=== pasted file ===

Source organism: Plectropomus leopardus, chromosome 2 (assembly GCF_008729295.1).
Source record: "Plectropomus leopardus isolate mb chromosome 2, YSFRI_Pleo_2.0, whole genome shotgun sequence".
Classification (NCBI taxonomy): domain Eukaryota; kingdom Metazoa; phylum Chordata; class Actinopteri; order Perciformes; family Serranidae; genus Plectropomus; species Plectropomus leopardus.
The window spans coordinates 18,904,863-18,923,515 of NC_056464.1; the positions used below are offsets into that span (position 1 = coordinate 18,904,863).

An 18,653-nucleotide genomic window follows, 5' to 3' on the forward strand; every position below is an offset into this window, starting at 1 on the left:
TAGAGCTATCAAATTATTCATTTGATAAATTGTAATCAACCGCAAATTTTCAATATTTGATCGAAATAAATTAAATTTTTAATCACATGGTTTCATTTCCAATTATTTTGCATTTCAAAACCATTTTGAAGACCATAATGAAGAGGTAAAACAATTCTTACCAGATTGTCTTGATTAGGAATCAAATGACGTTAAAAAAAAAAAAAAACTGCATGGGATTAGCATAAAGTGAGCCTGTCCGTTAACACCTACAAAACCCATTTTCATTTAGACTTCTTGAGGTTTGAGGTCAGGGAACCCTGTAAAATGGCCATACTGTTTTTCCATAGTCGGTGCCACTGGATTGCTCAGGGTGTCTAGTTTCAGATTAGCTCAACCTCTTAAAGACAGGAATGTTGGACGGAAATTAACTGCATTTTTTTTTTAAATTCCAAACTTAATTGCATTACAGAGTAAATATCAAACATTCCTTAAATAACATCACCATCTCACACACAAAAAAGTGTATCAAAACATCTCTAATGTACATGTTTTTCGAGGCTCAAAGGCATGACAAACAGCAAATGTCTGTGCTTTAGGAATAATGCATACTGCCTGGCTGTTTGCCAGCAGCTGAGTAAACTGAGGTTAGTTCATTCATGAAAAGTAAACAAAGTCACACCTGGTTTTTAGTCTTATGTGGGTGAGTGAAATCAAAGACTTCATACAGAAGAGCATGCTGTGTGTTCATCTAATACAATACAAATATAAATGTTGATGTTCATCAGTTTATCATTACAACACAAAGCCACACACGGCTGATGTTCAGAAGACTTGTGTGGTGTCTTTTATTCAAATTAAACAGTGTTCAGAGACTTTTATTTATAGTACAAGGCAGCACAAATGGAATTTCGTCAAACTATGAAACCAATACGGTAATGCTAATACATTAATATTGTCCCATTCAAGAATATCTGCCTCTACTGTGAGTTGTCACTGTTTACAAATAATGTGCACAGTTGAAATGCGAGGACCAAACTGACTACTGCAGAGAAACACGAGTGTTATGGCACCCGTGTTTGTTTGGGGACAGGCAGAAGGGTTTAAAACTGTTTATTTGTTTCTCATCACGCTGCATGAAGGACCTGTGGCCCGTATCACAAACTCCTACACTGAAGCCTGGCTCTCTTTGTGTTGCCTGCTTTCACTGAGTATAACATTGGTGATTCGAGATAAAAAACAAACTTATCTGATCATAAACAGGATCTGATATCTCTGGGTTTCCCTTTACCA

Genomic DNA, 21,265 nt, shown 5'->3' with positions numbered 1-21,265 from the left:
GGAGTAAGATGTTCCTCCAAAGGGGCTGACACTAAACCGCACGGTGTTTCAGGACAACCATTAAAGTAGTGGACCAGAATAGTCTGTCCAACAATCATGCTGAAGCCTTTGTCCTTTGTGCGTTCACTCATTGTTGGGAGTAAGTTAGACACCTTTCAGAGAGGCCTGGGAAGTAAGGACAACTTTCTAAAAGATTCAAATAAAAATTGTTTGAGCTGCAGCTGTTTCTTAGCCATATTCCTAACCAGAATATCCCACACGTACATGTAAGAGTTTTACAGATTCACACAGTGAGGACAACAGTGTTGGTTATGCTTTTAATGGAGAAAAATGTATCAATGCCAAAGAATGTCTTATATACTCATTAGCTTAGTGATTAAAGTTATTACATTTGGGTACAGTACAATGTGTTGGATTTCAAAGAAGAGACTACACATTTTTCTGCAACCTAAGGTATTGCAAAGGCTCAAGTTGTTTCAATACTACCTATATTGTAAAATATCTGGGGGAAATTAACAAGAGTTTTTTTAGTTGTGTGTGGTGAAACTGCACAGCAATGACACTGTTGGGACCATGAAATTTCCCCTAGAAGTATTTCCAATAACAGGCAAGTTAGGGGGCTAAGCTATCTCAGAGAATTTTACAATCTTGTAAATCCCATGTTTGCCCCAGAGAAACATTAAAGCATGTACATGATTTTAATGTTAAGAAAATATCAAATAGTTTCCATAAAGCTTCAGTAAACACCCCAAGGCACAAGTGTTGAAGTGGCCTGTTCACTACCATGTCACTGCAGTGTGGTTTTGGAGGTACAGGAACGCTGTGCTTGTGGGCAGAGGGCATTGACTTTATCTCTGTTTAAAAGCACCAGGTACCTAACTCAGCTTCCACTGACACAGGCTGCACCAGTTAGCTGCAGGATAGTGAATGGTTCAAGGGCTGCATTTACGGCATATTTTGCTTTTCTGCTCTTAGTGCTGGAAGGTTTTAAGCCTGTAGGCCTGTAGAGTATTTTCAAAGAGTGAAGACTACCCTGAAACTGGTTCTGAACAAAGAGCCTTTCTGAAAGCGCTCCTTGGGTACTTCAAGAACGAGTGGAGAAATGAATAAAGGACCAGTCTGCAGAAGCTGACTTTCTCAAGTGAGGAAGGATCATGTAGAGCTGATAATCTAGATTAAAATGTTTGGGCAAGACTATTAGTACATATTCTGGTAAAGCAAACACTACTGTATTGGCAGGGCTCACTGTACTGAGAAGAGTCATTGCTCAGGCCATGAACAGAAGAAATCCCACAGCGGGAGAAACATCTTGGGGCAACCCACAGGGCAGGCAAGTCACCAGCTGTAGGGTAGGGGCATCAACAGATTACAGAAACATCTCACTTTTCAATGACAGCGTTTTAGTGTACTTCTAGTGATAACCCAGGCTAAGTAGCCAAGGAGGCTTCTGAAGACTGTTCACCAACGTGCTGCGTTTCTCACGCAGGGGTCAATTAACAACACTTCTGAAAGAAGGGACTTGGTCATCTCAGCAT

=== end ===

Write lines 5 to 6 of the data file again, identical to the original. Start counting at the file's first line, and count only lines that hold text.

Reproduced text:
An 18,653-nucleotide genomic window follows, 5' to 3' on the forward strand; every position below is an offset into this window, starting at 1 on the left:
TAGAGCTATCAAATTATTCATTTGATAAATTGTAATCAACCGCAAATTTTCAATATTTGATCGAAATAAATTAAATTTTTAATCACATGGTTTCATTTCCAATTATTTTGCATTTCAAAACCATTTTGAAGACCATAATGAAGAGGTAAAACAATTCTTACCAGATTGTCTTGATTAGGAATCAAATGACGTTAAAAAAAAAAAAAAACTGCATGGGATTAGCATAAAGTGAGCCTGTCCGTTAACACCTACAAAACCCATTTTCATTTAGACTTCTTGAGGTTTGAGGTCAGGGAACCCTGTAAAATGGCCATACTGTTTTTCCATAGTCGGTGCCACTGGATTGCTCAGGGTGTCTAGTTTCAGATTAGCTCAACCTCTTAAAGACAGGAATGTTGGACGGAAATTAACTGCATTTTTTTTTTAAATTCCAAACTTAATTGCATTACAGAGTAAATATCAAACATTCCTTAAATAACATCACCATCTCACACACAAAAAAGTGTATCAAAACATCTCTAATGTACATGTTTTTCGAGGCTCAAAGGCATGACAAACAGCAAATGTCTGTGCTTTAGGAATAATGCATACTGCCTGGCTGTTTGCCAGCAGCTGAGTAAACTGAGGTTAGTTCATTCATGAAAAGTAAACAAAGTCACACCTGGTTTTTAGTCTTATGTGGGTGAGTGAAATCAAAGACTTCATACAGAAGAGCATGCTGTGTGTTCATCTAATACAATACAAATATAAATGTTGATGTTCATCAGTTTATCATTACAACACAAAGCCACACACGGCTGATGTTCAGAAGACTTGTGTGGTGTCTTTTATTCAAATTAAACAGTGTTCAGAGACTTTTATTTATAGTACAAGGCAGCACAAATGGAATTTCGTCAAACTATGAAACCAATACGGTAATGCTAATACATTAATATTGTCCCATTCAAGAATATCTGCCTCTACTGTGAGTTGTCACTGTTTACAAATAATGTGCACAGTTGAAATGCGAGGACCAAACTGACTACTGCAGAGAAACACGAGTGTTATGGCACCCGTGTTTGTTTGGGGACAGGCAGAAGGGTTTAAAACTGTTTATTTGTTTCTCATCACGCTGCATGAAGGACCTGTGGCCCGTATCACAAACTCCTACACTGAAGCCTGGCTCTCTTTGTGTTGCCTGCTTTCACTGAGTATAACATTGGTGATTCGAGATAAAAAACAAACTTATCTGATCATAAACAGGATCTGATATCTCTGGGTTTCCCTTTACCA